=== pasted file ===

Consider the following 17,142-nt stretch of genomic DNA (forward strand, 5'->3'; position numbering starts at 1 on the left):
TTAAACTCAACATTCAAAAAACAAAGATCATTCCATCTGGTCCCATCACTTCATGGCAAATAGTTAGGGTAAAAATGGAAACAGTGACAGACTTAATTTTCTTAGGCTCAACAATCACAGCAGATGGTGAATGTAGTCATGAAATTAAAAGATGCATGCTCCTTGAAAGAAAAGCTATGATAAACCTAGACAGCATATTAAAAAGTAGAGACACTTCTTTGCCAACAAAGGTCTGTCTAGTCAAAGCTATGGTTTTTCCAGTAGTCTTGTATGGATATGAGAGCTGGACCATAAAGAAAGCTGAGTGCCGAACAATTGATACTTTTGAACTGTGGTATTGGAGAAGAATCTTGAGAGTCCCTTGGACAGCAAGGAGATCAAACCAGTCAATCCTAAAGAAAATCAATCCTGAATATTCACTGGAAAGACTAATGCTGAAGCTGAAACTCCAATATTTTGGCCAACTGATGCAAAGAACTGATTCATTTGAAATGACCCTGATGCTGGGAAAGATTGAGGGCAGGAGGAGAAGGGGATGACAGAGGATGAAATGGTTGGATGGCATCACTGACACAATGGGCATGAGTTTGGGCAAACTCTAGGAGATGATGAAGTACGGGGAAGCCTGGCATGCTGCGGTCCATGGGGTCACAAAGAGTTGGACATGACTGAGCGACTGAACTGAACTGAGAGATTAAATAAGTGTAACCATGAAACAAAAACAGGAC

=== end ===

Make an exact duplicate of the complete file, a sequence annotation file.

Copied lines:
Consider the following 17,142-nt stretch of genomic DNA (forward strand, 5'->3'; position numbering starts at 1 on the left):
TTAAACTCAACATTCAAAAAACAAAGATCATTCCATCTGGTCCCATCACTTCATGGCAAATAGTTAGGGTAAAAATGGAAACAGTGACAGACTTAATTTTCTTAGGCTCAACAATCACAGCAGATGGTGAATGTAGTCATGAAATTAAAAGATGCATGCTCCTTGAAAGAAAAGCTATGATAAACCTAGACAGCATATTAAAAAGTAGAGACACTTCTTTGCCAACAAAGGTCTGTCTAGTCAAAGCTATGGTTTTTCCAGTAGTCTTGTATGGATATGAGAGCTGGACCATAAAGAAAGCTGAGTGCCGAACAATTGATACTTTTGAACTGTGGTATTGGAGAAGAATCTTGAGAGTCCCTTGGACAGCAAGGAGATCAAACCAGTCAATCCTAAAGAAAATCAATCCTGAATATTCACTGGAAAGACTAATGCTGAAGCTGAAACTCCAATATTTTGGCCAACTGATGCAAAGAACTGATTCATTTGAAATGACCCTGATGCTGGGAAAGATTGAGGGCAGGAGGAGAAGGGGATGACAGAGGATGAAATGGTTGGATGGCATCACTGACACAATGGGCATGAGTTTGGGCAAACTCTAGGAGATGATGAAGTACGGGGAAGCCTGGCATGCTGCGGTCCATGGGGTCACAAAGAGTTGGACATGACTGAGCGACTGAACTGAACTGAGAGATTAAATAAGTGTAACCATGAAACAAAAACAGGAC